Absence of gun shot residues not conclusive
Stabroek News
May 3, 2002

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Dear Editor,

I am writing in response to your editorial "Political Static" of April 28, 2002. While I agree with many of the points you addressed, I must take issue with you on what you describe as powder residue. The absence of Gun Shot Residues (GSR) on the hand does not prove that a person did not shoot a gun because: (1) GSR can be washed off, (2) GSR will disappear with the passage of time, and more importantly (3) some weapons do not expel GSR onto the firing hand. The presence of GSR on the hand does not directly or invariably prove that a person did fire a gun, only that certain chemicals which are components of gun powder are present on the hand.

It is therefore quite clear that you are wrong when you stated that the absence of powder residue "means quite simply that he did not fire a gun before he was shot". Unless you are sure about the tests and analysis conducted by the pathologists, you cannot make that statement with any degree of certainty.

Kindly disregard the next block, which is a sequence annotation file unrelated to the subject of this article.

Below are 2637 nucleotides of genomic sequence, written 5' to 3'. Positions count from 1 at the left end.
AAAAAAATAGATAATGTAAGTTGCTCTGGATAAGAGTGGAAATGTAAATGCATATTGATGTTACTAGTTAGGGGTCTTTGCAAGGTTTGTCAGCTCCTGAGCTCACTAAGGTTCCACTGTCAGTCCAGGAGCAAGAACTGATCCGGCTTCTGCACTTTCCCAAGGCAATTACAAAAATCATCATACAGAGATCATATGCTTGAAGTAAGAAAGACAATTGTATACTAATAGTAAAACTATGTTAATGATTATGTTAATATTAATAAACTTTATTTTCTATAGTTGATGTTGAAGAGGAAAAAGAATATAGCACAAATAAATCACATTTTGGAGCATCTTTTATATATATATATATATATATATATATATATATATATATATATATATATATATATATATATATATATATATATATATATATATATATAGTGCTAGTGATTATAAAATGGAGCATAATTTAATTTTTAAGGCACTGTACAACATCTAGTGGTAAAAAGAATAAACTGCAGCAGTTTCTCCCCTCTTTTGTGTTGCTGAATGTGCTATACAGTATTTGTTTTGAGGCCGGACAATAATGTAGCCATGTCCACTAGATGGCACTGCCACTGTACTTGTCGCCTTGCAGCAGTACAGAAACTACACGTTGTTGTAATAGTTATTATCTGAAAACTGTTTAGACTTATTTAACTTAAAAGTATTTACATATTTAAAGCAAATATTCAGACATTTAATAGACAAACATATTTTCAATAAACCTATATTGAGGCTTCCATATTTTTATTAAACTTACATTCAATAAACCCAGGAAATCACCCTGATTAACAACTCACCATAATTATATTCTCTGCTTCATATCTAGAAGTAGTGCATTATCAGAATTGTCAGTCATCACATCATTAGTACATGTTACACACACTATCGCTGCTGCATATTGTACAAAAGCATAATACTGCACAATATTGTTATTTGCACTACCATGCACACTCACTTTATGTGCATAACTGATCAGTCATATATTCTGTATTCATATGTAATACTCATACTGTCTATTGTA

I join with you in demanding that a full and complete investigation into the death of all victims be conducted and that no evidence be disregarded.

However, we must not prejudice any investigation or influence public opinion by making statements that cannot withstand scientific scrutiny.

Once again you have displayed your overconfidence, and bias and have erred. I believe that you should retract that statement in the interest of justice and read the literature on GSR. The police, the survivors of Shaka Blair and the country will be well served.

Yours faithfully,

Amar Singh

Editor's note

There is a prima facie assumption, at least, that Mr Blair did not fire a gun prior to being shot by the police. While it is true that GSR can be washed off or even disappear with the passage of time, Mr Blair's body was removed by the police and was under the control of the authorities until the autopsy. The police in particular had a vested interest in ensuring that any evidence of GSR on hands or clothing was preserved.

While rifles and shotguns may not deposit GSR, the same is not generally true of revolvers. The police said that Mr Blair used a .375 Wesson Magnum revolver, a photograph of which the police supplied to media houses.